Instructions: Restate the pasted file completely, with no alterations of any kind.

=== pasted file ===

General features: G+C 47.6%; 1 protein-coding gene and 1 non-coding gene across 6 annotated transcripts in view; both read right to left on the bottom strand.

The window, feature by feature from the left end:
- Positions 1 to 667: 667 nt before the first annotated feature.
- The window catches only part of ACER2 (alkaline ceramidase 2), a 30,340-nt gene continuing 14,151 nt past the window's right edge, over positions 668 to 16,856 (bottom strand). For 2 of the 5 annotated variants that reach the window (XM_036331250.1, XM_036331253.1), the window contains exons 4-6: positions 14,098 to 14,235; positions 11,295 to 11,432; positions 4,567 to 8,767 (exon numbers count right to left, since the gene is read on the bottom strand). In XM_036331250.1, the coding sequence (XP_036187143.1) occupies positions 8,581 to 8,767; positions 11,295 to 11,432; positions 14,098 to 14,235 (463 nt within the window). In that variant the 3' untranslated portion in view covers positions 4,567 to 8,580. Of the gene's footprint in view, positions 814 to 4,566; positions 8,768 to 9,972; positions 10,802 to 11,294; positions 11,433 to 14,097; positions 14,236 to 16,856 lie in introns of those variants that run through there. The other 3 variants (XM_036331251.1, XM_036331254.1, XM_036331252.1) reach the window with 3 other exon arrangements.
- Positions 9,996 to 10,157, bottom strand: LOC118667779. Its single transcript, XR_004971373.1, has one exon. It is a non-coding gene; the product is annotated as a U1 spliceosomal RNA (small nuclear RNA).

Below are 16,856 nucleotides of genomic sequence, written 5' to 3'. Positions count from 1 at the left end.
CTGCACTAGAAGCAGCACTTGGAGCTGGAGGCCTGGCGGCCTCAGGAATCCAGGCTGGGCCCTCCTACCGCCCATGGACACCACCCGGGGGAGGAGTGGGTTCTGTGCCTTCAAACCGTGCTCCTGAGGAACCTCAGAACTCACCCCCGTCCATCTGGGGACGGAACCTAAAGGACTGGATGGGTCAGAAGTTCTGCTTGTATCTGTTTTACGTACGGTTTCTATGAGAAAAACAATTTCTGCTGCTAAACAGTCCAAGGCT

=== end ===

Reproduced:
General features: G+C 47.6%; 1 protein-coding gene and 1 non-coding gene across 6 annotated transcripts in view; both read right to left on the bottom strand.

The window, feature by feature from the left end:
- Positions 1 to 667: 667 nt before the first annotated feature.
- The window catches only part of ACER2 (alkaline ceramidase 2), a 30,340-nt gene continuing 14,151 nt past the window's right edge, over positions 668 to 16,856 (bottom strand). For 2 of the 5 annotated variants that reach the window (XM_036331250.1, XM_036331253.1), the window contains exons 4-6: positions 14,098 to 14,235; positions 11,295 to 11,432; positions 4,567 to 8,767 (exon numbers count right to left, since the gene is read on the bottom strand). In XM_036331250.1, the coding sequence (XP_036187143.1) occupies positions 8,581 to 8,767; positions 11,295 to 11,432; positions 14,098 to 14,235 (463 nt within the window). In that variant the 3' untranslated portion in view covers positions 4,567 to 8,580. Of the gene's footprint in view, positions 814 to 4,566; positions 8,768 to 9,972; positions 10,802 to 11,294; positions 11,433 to 14,097; positions 14,236 to 16,856 lie in introns of those variants that run through there. The other 3 variants (XM_036331251.1, XM_036331254.1, XM_036331252.1) reach the window with 3 other exon arrangements.
- Positions 9,996 to 10,157, bottom strand: LOC118667779. Its single transcript, XR_004971373.1, has one exon. It is a non-coding gene; the product is annotated as a U1 spliceosomal RNA (small nuclear RNA).

Below are 16,856 nucleotides of genomic sequence, written 5' to 3'. Positions count from 1 at the left end.
CTGCACTAGAAGCAGCACTTGGAGCTGGAGGCCTGGCGGCCTCAGGAATCCAGGCTGGGCCCTCCTACCGCCCATGGACACCACCCGGGGGAGGAGTGGGTTCTGTGCCTTCAAACCGTGCTCCTGAGGAACCTCAGAACTCACCCCCGTCCATCTGGGGACGGAACCTAAAGGACTGGATGGGTCAGAAGTTCTGCTTGTATCTGTTTTACGTACGGTTTCTATGAGAAAAACAATTTCTGCTGCTAAACAGTCCAAGGCT